By Don Adams (auth.)
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Daniel Weir was a recognized - to not say notorious - rock celebrity. perhaps nonetheless is. At thirty-one he has been either an excellent failure and a lifeless luck. he is made loads of error that experience paid off and many shrewdpermanent strikes he will remorse ceaselessly (however lengthy that seems to be). Daniel Weir has long past from rags to riches and again, and controlled to carry onto them either, although now not a lot else.
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Extra resources for Alternative Paradigms of Literary Realism
The writing that Weil produced in the final year of her life in England, including what is probably her masterwork, The Need for Roots, is profoundly lucid and poignant. The last half of that work, in particular, as Weil summarizes the history of Western civilization and explains the various ways in which we have gone astray in our thinking and our being, is a remarkable culmination in the form of a repudiation. If we think of Weil in terms of her vocation as a saint, then we must read her life, as well as her work, allegorically, as Naomi Lebowitz reads the life and work of Kierkegaard in her illuminating Kierkegaard: A Life of Allegory, in which she observed that “Kierkegaard’s actual death on the street seems accidental; he represents himself as one who ‘historically died of a mortal disease, but poetically died of longing for eternity’ ” (6).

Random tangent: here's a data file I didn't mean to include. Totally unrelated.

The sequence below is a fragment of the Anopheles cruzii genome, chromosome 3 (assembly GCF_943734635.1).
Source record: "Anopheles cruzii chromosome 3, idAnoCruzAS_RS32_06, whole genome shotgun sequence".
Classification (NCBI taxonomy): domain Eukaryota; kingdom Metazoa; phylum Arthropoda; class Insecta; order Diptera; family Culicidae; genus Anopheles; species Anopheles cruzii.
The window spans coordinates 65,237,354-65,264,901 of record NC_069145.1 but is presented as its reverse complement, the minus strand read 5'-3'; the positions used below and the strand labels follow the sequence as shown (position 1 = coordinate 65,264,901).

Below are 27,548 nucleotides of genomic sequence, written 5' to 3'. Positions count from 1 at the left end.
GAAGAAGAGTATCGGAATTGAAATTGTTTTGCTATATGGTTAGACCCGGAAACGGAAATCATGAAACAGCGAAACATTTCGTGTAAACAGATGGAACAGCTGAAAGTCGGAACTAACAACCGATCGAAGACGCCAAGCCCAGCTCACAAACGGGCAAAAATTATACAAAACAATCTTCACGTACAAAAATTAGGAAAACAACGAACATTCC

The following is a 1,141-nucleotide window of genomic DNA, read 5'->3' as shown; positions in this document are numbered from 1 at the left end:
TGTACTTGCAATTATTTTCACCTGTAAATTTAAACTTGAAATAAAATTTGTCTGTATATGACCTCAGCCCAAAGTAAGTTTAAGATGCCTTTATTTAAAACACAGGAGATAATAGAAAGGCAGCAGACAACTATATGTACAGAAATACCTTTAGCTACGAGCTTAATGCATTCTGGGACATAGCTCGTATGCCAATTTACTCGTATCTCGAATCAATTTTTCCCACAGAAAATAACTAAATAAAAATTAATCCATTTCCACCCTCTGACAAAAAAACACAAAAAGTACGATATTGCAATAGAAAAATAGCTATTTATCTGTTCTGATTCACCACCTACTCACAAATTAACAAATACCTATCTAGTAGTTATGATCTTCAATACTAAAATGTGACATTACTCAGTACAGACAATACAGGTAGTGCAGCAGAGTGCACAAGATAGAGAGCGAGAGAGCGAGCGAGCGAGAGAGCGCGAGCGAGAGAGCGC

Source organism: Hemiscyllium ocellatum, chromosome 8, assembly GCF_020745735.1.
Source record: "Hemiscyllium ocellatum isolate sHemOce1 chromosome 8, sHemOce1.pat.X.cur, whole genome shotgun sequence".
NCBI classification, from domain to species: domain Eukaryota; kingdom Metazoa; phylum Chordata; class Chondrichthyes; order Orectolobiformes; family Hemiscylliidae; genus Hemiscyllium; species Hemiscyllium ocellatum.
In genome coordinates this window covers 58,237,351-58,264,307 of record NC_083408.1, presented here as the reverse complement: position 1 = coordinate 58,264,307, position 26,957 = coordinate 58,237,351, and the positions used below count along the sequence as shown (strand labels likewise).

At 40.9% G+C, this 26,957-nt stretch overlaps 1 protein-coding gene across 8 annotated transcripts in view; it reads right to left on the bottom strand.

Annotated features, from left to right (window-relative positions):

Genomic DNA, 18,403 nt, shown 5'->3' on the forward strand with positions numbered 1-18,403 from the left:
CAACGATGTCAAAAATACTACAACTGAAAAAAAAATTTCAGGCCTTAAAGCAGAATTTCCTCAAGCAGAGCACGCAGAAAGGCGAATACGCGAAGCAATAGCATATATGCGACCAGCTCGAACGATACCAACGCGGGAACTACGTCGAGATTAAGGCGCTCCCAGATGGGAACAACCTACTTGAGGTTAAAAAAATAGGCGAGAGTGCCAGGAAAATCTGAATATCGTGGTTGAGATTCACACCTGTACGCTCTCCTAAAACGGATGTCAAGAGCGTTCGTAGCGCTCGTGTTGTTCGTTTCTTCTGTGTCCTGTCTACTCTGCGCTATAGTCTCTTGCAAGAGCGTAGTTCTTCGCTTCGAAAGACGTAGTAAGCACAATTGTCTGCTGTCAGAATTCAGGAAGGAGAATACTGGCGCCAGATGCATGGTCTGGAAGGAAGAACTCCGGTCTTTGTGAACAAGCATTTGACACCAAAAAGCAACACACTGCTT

Historically, as Benjamin observed, allegory “established itself most permanently where transitoriness and eternity confronted each other most closely” (224), as in periods of great social, religious, and psychological instability and distress. Such is our present age, according to Weil, who argued that one difficulty of living in a time of existential crisis is that we are so preoccupied with the symptoms of distress that we are unable to perceive their underlying causes: Distress is a culture broth for false problems.
20 / alternative realisms Bozoe is attempting to convince Janet Murphy of her existential dire straits as she lives a life focused solely on materialistic and egoistic pursuits. Self-expressive and haranguing monologue-speeches such as this— some in letters, some in person—are staples of Bowles’ fiction and are one of its most evident allegorical characteristics. Allegorical figures typically present themselves didactically, through both word and deed, and implicitly and explicitly argue for their viewpoint, which—for quest figures— ultimately concerns the pursuit and fulfillment of their destiny.